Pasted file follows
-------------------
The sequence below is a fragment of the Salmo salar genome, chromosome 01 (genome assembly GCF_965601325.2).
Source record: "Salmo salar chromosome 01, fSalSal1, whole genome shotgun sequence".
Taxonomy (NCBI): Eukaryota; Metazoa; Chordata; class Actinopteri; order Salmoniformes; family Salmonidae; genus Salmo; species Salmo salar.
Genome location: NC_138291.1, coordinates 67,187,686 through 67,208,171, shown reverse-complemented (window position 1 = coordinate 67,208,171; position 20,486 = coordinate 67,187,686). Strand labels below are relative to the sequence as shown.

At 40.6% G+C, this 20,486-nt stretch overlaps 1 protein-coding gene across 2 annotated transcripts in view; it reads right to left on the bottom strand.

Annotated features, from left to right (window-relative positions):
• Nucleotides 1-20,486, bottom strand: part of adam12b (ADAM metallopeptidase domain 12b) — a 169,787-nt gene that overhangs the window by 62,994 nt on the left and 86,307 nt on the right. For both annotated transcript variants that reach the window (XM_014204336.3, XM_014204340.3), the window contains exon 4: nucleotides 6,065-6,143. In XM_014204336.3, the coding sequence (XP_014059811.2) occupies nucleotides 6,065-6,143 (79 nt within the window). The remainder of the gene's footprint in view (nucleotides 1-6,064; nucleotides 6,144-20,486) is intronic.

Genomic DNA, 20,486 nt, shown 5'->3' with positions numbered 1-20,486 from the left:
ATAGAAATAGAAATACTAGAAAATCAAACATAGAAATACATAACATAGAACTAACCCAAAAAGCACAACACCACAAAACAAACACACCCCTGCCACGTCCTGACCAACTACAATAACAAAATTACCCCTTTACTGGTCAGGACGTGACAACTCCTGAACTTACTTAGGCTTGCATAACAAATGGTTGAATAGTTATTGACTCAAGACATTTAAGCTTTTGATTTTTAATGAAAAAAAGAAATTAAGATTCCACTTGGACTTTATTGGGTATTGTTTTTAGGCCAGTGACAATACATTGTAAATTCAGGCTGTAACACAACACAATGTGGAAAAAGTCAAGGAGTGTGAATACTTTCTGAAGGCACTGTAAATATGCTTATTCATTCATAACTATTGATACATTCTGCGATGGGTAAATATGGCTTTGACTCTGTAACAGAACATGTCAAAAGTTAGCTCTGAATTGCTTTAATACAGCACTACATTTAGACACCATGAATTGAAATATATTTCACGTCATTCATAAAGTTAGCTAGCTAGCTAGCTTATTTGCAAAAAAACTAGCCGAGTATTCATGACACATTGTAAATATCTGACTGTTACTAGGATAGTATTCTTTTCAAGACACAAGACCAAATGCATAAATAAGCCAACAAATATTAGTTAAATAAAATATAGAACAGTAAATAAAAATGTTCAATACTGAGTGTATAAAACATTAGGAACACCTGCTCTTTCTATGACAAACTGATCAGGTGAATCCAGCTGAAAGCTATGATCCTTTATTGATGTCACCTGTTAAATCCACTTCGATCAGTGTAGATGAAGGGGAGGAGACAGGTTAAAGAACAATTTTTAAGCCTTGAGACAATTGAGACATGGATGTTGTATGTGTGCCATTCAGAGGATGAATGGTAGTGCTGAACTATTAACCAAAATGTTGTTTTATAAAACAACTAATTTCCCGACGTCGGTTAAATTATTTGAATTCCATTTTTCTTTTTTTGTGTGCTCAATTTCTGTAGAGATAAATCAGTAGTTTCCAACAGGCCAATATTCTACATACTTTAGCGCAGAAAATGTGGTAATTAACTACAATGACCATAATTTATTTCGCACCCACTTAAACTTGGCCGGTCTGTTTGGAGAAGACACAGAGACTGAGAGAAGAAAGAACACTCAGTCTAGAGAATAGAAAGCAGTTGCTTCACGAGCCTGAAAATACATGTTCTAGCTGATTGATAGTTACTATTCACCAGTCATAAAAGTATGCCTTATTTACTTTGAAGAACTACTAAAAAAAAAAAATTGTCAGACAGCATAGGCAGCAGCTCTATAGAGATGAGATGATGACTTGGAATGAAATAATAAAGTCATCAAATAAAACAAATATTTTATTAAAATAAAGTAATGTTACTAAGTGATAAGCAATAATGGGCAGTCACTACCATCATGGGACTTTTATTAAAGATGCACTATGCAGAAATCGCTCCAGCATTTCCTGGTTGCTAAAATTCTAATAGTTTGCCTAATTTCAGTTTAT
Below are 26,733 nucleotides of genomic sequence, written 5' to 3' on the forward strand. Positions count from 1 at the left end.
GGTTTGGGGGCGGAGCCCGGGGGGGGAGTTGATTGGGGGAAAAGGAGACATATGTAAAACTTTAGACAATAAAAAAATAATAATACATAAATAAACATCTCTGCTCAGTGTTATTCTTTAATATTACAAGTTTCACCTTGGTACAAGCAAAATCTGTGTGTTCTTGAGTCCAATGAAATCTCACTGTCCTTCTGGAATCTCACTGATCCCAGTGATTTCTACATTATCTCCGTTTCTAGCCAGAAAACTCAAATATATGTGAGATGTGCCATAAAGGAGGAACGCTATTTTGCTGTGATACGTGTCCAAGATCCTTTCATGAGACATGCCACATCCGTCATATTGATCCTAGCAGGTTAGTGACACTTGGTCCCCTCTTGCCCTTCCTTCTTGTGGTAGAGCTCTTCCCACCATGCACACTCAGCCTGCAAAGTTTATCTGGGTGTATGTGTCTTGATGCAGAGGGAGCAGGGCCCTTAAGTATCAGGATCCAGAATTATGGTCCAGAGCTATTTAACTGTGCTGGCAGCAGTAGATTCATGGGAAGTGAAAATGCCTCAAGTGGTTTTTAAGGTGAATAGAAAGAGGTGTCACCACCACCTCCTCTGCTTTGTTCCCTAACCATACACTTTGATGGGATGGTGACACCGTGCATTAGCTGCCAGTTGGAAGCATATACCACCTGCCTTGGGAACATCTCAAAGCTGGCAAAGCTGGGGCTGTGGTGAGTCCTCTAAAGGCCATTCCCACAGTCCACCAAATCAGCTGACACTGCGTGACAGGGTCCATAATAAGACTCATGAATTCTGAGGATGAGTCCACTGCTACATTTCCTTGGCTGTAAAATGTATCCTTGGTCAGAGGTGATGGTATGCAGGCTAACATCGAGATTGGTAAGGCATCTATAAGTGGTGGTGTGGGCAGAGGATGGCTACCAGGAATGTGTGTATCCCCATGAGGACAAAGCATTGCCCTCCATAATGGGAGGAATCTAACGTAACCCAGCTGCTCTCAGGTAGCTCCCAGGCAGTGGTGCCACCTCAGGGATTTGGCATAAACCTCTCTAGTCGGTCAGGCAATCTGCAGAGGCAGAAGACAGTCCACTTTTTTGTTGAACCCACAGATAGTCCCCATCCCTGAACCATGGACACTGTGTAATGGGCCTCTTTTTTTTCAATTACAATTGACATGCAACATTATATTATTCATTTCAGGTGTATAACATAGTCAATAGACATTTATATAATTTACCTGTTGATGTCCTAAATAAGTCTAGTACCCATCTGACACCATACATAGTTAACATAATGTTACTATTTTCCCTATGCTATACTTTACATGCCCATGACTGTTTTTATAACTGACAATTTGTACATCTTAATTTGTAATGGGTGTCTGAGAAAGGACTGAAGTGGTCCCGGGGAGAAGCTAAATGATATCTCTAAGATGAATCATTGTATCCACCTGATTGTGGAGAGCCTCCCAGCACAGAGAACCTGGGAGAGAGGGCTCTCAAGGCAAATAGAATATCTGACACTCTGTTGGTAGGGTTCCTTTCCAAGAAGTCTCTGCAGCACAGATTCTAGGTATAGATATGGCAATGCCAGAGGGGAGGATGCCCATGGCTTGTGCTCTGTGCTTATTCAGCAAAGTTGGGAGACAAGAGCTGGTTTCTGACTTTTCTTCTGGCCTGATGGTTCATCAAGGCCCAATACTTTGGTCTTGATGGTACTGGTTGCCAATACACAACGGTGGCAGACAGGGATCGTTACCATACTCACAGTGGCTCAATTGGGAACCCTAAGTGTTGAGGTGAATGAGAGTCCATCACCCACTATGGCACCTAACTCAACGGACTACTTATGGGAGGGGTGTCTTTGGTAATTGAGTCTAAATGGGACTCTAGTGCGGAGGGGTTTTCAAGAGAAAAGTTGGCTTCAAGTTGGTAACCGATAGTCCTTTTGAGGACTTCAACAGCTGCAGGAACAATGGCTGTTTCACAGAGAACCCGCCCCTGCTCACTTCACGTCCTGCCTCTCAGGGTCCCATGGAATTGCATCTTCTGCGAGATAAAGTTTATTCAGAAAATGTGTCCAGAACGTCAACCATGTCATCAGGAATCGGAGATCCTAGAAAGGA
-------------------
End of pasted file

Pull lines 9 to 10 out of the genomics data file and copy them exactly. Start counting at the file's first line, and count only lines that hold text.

ATAGAAATAGAAATACTAGAAAATCAAACATAGAAATACATAACATAGAACTAACCCAAAAAGCACAACACCACAAAACAAACACACCCCTGCCACGTCCTGACCAACTACAATAACAAAATTACCCCTTTACTGGTCAGGACGTGACAACTCCTGAACTTACTTAGGCTTGCATAACAAATGGTTGAATAGTTATTGACTCAAGACATTTAAGCTTTTGATTTTTAATGAAAAAAAGAAATTAAGATTCCACTTGGACTTTATTGGGTATTGTTTTTAGGCCAGTGACAATACATTGTAAATTCAGGCTGTAACACAACACAATGTGGAAAAAGTCAAGGAGTGTGAATACTTTCTGAAGGCACTGTAAATATGCTTATTCATTCATAACTATTGATACATTCTGCGATGGGTAAATATGGCTTTGACTCTGTAACAGAACATGTCAAAAGTTAGCTCTGAATTGCTTTAATACAGCACTACATTTAGACACCATGAATTGAAATATATTTCACGTCATTCATAAAGTTAGCTAGCTAGCTAGCTTATTTGCAAAAAAACTAGCCGAGTATTCATGACACATTGTAAATATCTGACTGTTACTAGGATAGTATTCTTTTCAAGACACAAGACCAAATGCATAAATAAGCCAACAAATATTAGTTAAATAAAATATAGAACAGTAAATAAAAATGTTCAATACTGAGTGTATAAAACATTAGGAACACCTGCTCTTTCTATGACAAACTGATCAGGTGAATCCAGCTGAAAGCTATGATCCTTTATTGATGTCACCTGTTAAATCCACTTCGATCAGTGTAGATGAAGGGGAGGAGACAGGTTAAAGAACAATTTTTAAGCCTTGAGACAATTGAGACATGGATGTTGTATGTGTGCCATTCAGAGGATGAATGGTAGTGCTGAACTATTAACCAAAATGTTGTTTTATAAAACAACTAATTTCCCGACGTCGGTTAAATTATTTGAATTCCATTTTTCTTTTTTTGTGTGCTCAATTTCTGTAGAGATAAATCAGTAGTTTCCAACAGGCCAATATTCTACATACTTTAGCGCAGAAAATGTGGTAATTAACTACAATGACCATAATTTATTTCGCACCCACTTAAACTTGGCCGGTCTGTTTGGAGAAGACACAGAGACTGAGAGAAGAAAGAACACTCAGTCTAGAGAATAGAAAGCAGTTGCTTCACGAGCCTGAAAATACATGTTCTAGCTGATTGATAGTTACTATTCACCAGTCATAAAAGTATGCCTTATTTACTTTGAAGAACTACTAAAAAAAAAAAATTGTCAGACAGCATAGGCAGCAGCTCTATAGAGATGAGATGATGACTTGGAATGAAATAATAAAGTCATCAAATAAAACAAATATTTTATTAAAATAAAGTAATGTTACTAAGTGATAAGCAATAATGGGCAGTCACTACCATCATGGGACTTTTATTAAAGATGCACTATGCAGAAATCGCTCCAGCATTTCCTGGTTGCTAAAATTCTAATAGTTTGCCTAATTTCAGTTTAT
Below are 26,733 nucleotides of genomic sequence, written 5' to 3' on the forward strand. Positions count from 1 at the left end.